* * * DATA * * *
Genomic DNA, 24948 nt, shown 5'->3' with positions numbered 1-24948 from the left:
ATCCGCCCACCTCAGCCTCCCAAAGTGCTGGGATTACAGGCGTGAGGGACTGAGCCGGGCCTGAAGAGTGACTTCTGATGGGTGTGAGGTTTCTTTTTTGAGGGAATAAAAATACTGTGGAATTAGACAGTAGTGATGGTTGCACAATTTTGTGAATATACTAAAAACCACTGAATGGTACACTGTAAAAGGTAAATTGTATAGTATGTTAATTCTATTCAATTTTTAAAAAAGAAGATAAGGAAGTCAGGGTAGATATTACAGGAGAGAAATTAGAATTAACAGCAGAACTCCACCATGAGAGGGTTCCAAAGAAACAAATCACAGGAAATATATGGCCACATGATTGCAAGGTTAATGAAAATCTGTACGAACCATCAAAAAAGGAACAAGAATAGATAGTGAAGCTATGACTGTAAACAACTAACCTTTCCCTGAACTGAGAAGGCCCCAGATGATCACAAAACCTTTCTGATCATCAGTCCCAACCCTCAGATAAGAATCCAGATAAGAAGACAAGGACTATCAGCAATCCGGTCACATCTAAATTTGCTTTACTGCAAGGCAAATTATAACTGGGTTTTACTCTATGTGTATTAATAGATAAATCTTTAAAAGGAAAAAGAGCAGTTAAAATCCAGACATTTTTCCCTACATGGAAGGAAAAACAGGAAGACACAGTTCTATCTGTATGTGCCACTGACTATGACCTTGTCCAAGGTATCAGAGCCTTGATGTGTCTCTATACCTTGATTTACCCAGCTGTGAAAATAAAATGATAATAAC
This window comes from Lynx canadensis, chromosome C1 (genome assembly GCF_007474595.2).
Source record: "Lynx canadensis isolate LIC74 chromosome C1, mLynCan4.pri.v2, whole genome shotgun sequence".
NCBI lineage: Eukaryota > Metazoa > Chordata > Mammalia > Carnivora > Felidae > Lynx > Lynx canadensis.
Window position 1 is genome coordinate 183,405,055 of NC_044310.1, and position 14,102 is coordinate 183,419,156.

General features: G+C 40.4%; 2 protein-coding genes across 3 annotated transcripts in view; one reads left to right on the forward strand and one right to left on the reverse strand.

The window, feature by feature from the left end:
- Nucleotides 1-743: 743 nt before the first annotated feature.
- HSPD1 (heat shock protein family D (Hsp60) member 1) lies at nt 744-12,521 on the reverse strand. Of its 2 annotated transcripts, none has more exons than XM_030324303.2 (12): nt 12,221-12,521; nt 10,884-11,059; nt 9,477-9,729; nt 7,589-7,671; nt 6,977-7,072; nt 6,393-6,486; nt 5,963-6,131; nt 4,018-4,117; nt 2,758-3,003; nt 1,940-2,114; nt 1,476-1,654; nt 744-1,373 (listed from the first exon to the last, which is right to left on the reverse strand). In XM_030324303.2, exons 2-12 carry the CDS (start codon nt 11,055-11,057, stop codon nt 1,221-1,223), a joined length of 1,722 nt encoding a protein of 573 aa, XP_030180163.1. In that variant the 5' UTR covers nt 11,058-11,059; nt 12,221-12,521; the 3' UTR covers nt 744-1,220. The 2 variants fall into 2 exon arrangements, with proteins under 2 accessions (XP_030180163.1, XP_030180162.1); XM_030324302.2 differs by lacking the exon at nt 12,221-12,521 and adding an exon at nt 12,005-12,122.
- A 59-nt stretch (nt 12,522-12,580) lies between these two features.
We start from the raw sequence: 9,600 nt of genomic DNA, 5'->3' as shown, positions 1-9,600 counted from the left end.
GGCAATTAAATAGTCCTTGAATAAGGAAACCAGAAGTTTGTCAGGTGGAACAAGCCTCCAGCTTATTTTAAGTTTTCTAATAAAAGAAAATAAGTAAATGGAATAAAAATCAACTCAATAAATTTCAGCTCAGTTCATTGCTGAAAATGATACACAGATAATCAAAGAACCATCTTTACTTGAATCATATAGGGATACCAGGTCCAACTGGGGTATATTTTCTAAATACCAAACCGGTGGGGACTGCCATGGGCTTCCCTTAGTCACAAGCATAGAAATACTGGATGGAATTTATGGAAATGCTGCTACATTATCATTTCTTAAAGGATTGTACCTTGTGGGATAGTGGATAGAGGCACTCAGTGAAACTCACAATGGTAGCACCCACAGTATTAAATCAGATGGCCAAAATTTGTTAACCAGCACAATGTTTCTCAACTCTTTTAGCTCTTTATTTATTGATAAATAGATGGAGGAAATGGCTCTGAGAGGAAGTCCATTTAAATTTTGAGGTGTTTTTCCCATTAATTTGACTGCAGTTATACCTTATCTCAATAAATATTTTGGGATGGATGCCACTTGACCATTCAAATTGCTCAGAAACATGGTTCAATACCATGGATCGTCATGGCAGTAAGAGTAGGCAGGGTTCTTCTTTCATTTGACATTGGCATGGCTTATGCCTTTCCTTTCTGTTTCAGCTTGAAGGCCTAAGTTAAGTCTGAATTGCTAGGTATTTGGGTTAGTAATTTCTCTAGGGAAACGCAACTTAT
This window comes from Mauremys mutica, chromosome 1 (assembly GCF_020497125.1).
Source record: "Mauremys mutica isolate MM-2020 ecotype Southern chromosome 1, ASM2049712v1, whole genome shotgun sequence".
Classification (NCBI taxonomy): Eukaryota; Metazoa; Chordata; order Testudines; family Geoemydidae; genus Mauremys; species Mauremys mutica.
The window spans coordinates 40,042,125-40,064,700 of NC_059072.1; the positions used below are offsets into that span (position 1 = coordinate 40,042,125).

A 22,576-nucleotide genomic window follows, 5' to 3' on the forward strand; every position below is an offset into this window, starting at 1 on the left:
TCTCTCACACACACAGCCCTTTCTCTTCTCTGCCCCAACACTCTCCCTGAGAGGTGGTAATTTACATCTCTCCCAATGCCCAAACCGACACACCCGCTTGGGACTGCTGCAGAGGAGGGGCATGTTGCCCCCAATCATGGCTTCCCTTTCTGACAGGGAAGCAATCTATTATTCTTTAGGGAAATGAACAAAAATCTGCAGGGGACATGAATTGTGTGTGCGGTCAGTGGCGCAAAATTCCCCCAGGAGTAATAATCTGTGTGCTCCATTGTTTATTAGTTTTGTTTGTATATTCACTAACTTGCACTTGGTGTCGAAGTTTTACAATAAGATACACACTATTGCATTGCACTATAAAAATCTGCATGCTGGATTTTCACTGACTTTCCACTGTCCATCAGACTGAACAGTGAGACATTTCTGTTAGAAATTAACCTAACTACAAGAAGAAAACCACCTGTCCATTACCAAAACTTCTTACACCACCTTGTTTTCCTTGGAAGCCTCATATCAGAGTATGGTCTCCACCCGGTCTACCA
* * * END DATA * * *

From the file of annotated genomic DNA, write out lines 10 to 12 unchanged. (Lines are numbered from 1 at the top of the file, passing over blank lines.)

- HSPD1 (heat shock protein family D (Hsp60) member 1) lies at nt 744-12,521 on the reverse strand. Of its 2 annotated transcripts, none has more exons than XM_030324303.2 (12): nt 12,221-12,521; nt 10,884-11,059; nt 9,477-9,729; nt 7,589-7,671; nt 6,977-7,072; nt 6,393-6,486; nt 5,963-6,131; nt 4,018-4,117; nt 2,758-3,003; nt 1,940-2,114; nt 1,476-1,654; nt 744-1,373 (listed from the first exon to the last, which is right to left on the reverse strand). In XM_030324303.2, exons 2-12 carry the CDS (start codon nt 11,055-11,057, stop codon nt 1,221-1,223), a joined length of 1,722 nt encoding a protein of 573 aa, XP_030180163.1. In that variant the 5' UTR covers nt 11,058-11,059; nt 12,221-12,521; the 3' UTR covers nt 744-1,220. The 2 variants fall into 2 exon arrangements, with proteins under 2 accessions (XP_030180163.1, XP_030180162.1); XM_030324302.2 differs by lacking the exon at nt 12,221-12,521 and adding an exon at nt 12,005-12,122.
- A 59-nt stretch (nt 12,522-12,580) lies between these two features.
We start from the raw sequence: 9,600 nt of genomic DNA, 5'->3' as shown, positions 1-9,600 counted from the left end.